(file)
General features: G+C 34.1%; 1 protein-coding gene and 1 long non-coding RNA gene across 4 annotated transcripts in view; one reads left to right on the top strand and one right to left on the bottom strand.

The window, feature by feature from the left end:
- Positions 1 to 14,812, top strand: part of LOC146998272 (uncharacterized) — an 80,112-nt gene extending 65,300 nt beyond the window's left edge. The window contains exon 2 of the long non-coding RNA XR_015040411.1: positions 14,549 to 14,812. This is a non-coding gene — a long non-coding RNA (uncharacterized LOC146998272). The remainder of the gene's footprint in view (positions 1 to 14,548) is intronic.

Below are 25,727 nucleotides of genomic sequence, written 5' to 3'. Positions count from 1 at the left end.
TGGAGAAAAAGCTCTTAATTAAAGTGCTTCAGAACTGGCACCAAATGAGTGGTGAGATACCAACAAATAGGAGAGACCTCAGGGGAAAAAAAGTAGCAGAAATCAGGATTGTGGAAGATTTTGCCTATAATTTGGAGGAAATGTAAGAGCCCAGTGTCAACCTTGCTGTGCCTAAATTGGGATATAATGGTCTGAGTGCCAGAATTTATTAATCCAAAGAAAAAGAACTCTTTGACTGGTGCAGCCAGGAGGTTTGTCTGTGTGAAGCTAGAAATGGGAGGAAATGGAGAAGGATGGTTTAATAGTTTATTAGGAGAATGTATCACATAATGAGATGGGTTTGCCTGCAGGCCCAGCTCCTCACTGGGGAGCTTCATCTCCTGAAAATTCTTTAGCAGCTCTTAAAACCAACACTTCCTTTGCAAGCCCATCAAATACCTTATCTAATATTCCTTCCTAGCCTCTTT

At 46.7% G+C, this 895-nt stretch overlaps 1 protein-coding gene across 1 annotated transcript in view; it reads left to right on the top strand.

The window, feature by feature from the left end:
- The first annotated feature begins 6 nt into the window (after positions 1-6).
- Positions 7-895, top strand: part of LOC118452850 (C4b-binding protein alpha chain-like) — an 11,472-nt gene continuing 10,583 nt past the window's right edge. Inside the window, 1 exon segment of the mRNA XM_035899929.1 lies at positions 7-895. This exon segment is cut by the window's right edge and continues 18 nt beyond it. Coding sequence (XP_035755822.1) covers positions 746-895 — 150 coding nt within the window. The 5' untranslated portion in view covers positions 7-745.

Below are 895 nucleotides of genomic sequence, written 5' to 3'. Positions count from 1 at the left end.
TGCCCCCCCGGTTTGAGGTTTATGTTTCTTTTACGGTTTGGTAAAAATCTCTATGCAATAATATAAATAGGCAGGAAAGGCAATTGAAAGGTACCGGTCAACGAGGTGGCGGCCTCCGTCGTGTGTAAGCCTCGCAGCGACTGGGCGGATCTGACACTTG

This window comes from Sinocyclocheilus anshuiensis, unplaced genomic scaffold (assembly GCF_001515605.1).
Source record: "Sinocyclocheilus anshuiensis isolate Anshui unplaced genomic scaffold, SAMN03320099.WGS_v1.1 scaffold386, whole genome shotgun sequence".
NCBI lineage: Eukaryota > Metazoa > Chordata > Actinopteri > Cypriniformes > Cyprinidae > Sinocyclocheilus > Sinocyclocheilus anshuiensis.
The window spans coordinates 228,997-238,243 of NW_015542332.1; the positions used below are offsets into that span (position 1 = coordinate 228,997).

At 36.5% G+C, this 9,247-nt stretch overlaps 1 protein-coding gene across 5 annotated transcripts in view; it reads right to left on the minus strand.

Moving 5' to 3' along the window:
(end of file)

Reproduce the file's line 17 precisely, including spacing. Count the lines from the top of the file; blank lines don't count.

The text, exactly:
Moving 5' to 3' along the window: